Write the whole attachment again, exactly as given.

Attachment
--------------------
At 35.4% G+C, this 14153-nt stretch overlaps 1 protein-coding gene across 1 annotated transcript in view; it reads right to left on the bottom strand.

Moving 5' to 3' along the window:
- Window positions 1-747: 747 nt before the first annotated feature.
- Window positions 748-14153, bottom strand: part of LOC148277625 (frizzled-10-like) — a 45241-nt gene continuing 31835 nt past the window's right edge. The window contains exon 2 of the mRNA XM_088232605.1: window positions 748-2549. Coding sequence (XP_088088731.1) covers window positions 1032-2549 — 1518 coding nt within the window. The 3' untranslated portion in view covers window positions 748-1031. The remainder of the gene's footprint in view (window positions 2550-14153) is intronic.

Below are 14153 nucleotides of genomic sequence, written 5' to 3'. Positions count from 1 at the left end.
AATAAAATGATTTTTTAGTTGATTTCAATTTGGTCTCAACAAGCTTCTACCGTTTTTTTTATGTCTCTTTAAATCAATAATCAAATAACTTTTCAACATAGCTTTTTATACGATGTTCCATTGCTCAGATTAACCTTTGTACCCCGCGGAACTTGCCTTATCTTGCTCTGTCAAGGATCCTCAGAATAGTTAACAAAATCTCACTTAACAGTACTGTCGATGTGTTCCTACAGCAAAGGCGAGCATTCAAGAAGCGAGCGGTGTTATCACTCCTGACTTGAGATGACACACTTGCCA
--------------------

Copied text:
At 35.4% G+C, this 14153-nt stretch overlaps 1 protein-coding gene across 1 annotated transcript in view; it reads right to left on the bottom strand.

Moving 5' to 3' along the window:
- Window positions 1-747: 747 nt before the first annotated feature.
- Window positions 748-14153, bottom strand: part of LOC148277625 (frizzled-10-like) — a 45241-nt gene continuing 31835 nt past the window's right edge. The window contains exon 2 of the mRNA XM_088232605.1: window positions 748-2549. Coding sequence (XP_088088731.1) covers window positions 1032-2549 — 1518 coding nt within the window. The 3' untranslated portion in view covers window positions 748-1031. The remainder of the gene's footprint in view (window positions 2550-14153) is intronic.

Below are 14153 nucleotides of genomic sequence, written 5' to 3'. Positions count from 1 at the left end.
AATAAAATGATTTTTTAGTTGATTTCAATTTGGTCTCAACAAGCTTCTACCGTTTTTTTTATGTCTCTTTAAATCAATAATCAAATAACTTTTCAACATAGCTTTTTATACGATGTTCCATTGCTCAGATTAACCTTTGTACCCCGCGGAACTTGCCTTATCTTGCTCTGTCAAGGATCCTCAGAATAGTTAACAAAATCTCACTTAACAGTACTGTCGATGTGTTCCTACAGCAAAGGCGAGCATTCAAGAAGCGAGCGGTGTTATCACTCCTGACTTGAGATGACACACTTGCCA